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Oral Argument Before the Hawaii Supreme Court

No. 30682 Thursday, February 16, 2012, 9:30 a.m.*

*(1st Amended 12-5-11)

Joseph Wallace Rider Auditorium
Farrington High School
1564 North King Street
Honolulu, HI 96817-4299

STATE OF HAWAI`I, Respondent/Plaintiff-Appellee, vs. STEVE C. CABAGBAG, JR., Petitioner/Defendant-Appellant.

(Unauthorized Control of a Propelled Vehicle)

Attorneys for Petitioner/Defendant-Appellant: John M. Tonaki, Public Defender, and James S. Tabe, Deputy Public Defender

Attorneys for Respondent/Plaintiff-Appellee: Keith M. Kaneshiro, Prosecuting Attorney, and Stephen K. Tsushima, Deputy Prosecuting Attorney

NOTE: Order accepting Application for Writ of Certiorari, filed 11/14/11.


[ Listen to the entire audio recording in mp3 format ]

Brief Description:

Petitioner/Defendant-Appellant Steve C. Cabagbag, Jr. (Petitioner) filed an Application for Writ of Certiorari seeking review of the September 13, 2011 judgment of the ICA filed pursuant to its June 27, 2011 Summary Disposition Order, affirming the Judgement of Conviction and Probation Sentence entered by the circuit court of the first circuit (the court).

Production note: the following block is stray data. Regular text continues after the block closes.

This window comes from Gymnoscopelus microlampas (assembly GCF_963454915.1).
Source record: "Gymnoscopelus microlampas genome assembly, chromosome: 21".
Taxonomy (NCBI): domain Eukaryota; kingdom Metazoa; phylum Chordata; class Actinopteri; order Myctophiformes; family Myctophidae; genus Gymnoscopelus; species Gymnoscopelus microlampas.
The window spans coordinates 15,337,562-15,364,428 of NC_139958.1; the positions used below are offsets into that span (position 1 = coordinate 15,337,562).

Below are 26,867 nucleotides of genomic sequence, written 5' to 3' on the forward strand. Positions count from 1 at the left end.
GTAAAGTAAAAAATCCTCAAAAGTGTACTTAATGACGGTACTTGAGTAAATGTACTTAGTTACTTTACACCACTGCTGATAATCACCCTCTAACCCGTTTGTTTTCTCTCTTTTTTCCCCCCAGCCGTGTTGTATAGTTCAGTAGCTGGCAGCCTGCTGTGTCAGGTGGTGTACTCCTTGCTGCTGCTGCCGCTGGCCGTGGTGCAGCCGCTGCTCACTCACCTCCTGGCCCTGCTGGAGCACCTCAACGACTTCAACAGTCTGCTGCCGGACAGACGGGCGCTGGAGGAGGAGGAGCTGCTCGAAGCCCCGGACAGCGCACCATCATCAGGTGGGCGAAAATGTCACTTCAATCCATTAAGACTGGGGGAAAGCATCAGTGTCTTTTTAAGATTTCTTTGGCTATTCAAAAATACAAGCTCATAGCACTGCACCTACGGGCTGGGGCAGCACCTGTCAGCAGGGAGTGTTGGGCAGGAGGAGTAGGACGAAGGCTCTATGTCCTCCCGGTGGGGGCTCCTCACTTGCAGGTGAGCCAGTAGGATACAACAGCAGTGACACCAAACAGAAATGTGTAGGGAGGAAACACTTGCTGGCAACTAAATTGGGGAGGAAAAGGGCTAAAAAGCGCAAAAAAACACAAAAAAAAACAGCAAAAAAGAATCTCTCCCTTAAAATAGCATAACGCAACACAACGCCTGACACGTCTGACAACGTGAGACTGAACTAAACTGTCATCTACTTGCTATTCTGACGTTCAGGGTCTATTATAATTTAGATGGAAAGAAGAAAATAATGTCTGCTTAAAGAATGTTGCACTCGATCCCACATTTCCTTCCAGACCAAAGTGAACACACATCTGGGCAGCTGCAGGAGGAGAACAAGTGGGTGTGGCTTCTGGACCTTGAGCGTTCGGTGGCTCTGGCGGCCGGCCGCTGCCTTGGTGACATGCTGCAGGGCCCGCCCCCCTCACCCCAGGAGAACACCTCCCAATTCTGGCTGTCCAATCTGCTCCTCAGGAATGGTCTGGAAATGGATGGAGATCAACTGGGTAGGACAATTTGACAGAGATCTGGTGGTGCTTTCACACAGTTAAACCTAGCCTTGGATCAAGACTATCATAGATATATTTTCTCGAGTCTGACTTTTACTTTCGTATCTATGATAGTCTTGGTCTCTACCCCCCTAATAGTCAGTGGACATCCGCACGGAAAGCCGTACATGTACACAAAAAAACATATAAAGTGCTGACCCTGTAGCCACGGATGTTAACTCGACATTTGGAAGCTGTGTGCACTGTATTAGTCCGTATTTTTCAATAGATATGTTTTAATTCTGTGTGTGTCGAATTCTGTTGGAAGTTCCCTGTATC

Petitioner allegedly stole a truck from a storage facility on February 3, 2010, and several tools from a construction site on February 18, 2010. Petitioner was found guilty of (1) Unauthorized Control of a Propelled Vehicle, HRS § 708-836 (Supp. 2010); and (2) Theft in the Second Degree, HRS § 708-831 (Supp. 2010).

During trial, Petitioner’s defense was that eyewitness testimony was the only evidence linking him to the crimes and that the testimony was unreliable. In his petition, Petitioner contends that the court committed plain error in failing to provide a cautionary instruction explaining to the jury what factors it should consider in assessing the accuracy of eyewitness identification testimony. Petitioner contends that the instruction should be given whenever eyewitness testimony is critical to the case. In the alternative, Petitioner argues that the court nevertheless committed plain error in not providing a special instruction because the jury’s attention was not adequately drawn to the weaknesses of the eyewitness identification testimony.